The dual risks of under-subscription and oversubscription represent a serious challenge for enterprise administrators.  If a system is under-configured with resources, there may be outages required to add additional resources.  The temptation is to over-configure and deploy more resources than initially needed, to mitigate any downtime.  Unfortunately, in the public cloud, every GB of storage is chargeable, even if it isn’t used.  Solutions such as Zesty have been created to solve the optimisation process.

SANs in the Cloud

Several vendors, including Volumez, Lightbits Labs and Silk have developed solutions to resolve the issue of public cloud storage oversubscription.  In the case of Volumez, for example, this SaaS-based platform aggregates the resources of storage-intensive virtual instances, typically using ephemeral NVMe SSDs, into a fault-tolerant and resilient data plane.

In one respect, these solutions could be seen as “virtual SANs” in the public cloud.  However, they’re delivering more than just media aggregation.  The most sophisticated solutions offer granular quality of service, predictable I/O performance (including latency) and minimal management overhead, all determined by policy.  Importantly, they also offer features not available in the public cloud, such as thin provisioning and data deduplication.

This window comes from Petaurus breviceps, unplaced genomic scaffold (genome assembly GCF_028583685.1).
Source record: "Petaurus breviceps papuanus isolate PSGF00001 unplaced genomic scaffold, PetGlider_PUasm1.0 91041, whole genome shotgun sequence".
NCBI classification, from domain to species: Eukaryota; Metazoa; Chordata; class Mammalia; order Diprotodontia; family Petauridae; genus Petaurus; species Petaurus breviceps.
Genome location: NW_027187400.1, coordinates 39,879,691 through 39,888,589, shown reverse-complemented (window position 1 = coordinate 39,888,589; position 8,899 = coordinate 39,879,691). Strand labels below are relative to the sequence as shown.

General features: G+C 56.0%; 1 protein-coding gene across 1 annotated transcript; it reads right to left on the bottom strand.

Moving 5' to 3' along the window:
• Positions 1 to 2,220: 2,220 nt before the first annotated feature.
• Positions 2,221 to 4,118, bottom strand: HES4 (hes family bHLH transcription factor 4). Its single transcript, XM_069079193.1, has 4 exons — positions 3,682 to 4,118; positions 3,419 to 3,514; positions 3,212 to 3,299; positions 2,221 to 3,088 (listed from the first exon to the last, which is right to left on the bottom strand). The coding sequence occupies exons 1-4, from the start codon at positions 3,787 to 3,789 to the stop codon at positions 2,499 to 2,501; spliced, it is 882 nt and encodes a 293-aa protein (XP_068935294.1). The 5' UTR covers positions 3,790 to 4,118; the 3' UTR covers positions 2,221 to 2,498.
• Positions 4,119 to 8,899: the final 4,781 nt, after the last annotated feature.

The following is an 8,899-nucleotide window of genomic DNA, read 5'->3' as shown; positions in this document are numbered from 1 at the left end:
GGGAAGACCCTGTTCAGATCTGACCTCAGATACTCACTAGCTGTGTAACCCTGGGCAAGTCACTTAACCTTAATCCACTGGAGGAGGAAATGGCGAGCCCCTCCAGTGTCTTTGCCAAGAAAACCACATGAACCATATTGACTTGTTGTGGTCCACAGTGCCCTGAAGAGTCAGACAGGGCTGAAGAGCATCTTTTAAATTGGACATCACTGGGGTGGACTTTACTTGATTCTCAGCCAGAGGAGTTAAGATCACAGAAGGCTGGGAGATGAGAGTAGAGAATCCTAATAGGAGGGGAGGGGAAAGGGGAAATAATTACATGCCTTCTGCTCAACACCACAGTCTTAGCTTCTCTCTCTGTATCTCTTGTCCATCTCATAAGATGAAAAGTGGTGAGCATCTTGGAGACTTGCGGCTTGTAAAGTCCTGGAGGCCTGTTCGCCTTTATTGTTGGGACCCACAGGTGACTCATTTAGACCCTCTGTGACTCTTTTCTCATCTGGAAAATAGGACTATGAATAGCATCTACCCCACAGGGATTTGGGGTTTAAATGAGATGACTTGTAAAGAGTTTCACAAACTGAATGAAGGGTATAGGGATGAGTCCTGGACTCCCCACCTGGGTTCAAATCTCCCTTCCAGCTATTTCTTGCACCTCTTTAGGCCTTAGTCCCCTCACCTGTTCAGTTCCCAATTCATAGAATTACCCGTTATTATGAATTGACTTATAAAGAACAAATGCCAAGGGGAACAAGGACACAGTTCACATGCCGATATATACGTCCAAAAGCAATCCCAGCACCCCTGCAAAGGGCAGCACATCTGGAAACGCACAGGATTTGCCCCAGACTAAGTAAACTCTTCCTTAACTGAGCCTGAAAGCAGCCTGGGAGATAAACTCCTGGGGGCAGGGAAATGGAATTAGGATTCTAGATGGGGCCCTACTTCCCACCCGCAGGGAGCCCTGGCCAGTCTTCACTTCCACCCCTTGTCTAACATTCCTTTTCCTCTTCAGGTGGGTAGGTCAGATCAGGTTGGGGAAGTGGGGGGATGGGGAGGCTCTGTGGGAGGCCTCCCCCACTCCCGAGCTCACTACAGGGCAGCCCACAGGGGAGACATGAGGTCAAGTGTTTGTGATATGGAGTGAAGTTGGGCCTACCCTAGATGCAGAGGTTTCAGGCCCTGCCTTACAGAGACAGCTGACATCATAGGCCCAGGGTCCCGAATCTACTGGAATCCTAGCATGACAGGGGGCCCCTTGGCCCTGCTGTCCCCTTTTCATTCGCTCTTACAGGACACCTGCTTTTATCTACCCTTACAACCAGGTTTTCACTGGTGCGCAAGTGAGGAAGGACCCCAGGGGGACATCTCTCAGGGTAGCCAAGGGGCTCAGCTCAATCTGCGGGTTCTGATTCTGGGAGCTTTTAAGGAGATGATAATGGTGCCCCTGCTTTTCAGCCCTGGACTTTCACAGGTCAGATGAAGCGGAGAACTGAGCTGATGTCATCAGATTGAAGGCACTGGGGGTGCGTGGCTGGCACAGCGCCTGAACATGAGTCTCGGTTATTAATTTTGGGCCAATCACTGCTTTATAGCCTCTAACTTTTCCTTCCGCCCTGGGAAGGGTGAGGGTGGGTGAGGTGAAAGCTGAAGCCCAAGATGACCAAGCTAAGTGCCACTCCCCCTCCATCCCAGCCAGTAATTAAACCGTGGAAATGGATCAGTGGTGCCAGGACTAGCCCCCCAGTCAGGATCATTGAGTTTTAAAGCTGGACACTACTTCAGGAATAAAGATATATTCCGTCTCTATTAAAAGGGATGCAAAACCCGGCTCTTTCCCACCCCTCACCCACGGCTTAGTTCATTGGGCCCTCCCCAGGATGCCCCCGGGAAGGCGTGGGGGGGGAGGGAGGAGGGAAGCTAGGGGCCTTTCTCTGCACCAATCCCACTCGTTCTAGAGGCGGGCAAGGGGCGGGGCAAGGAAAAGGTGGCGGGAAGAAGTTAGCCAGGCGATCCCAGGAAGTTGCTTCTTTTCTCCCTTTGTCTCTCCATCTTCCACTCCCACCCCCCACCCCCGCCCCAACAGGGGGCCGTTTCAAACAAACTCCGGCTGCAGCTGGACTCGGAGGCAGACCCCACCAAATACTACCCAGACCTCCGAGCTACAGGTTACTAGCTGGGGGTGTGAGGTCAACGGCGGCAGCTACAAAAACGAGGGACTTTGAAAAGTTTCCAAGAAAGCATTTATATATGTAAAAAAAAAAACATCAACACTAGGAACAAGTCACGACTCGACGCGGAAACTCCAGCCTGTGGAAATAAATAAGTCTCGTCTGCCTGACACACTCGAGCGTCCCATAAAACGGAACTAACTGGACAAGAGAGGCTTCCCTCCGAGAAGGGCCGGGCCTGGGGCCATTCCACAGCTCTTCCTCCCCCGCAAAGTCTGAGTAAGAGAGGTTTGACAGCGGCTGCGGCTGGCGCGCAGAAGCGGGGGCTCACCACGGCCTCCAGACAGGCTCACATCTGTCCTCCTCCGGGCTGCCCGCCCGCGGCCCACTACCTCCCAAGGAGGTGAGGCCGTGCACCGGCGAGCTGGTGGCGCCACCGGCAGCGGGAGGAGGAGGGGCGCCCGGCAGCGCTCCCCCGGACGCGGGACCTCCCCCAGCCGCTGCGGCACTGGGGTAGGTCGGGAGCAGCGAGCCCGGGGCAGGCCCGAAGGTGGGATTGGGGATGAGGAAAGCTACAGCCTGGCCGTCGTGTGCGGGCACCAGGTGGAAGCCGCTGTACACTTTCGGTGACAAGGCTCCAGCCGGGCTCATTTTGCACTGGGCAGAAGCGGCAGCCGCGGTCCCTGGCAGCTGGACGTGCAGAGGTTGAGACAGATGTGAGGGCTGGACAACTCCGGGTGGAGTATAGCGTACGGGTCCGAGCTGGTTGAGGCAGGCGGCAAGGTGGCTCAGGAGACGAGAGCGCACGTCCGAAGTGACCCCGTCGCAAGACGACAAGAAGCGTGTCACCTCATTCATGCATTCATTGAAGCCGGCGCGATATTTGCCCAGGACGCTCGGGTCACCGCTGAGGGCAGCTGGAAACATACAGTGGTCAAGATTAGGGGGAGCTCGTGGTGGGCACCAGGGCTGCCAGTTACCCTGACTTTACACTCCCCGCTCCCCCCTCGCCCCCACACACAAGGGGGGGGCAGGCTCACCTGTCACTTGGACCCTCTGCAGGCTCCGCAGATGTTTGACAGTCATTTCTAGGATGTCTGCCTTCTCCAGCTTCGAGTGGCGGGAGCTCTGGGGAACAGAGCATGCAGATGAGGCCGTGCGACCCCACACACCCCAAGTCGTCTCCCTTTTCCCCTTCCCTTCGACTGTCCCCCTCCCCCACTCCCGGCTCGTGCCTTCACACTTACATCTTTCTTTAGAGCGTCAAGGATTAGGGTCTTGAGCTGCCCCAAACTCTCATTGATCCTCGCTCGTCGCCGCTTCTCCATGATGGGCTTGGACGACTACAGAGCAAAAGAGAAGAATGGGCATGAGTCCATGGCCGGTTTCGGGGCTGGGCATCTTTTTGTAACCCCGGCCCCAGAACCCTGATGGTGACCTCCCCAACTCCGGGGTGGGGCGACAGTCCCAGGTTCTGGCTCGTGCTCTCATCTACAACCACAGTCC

Looking at SANs from the past, we can see where this technology will evolve.  Future iterations will introduce snapshots (probably integrated with local object storage) and remote replication.  This feature could provide portability between clouds and on-premises solutions, as well as fixing the problem of cross-region resiliency.


In the mid-2020s, we are entering the AI era.  Generative AI has reinvigorated the capabilities that can be achieved with AI and large-language models (LLMs).  Whatever form of AI we choose to implement, all of them require vast amounts of data with high-performance random-access requirements. 

Once again, centralised storage has the opportunity to shine, acting as the golden repository for training and inferencing data.  Modern SANs can now provide storage into multi-petabyte capacity levels, with very high levels of resiliency and availability (typically the six or seven “9”s discussed earlier).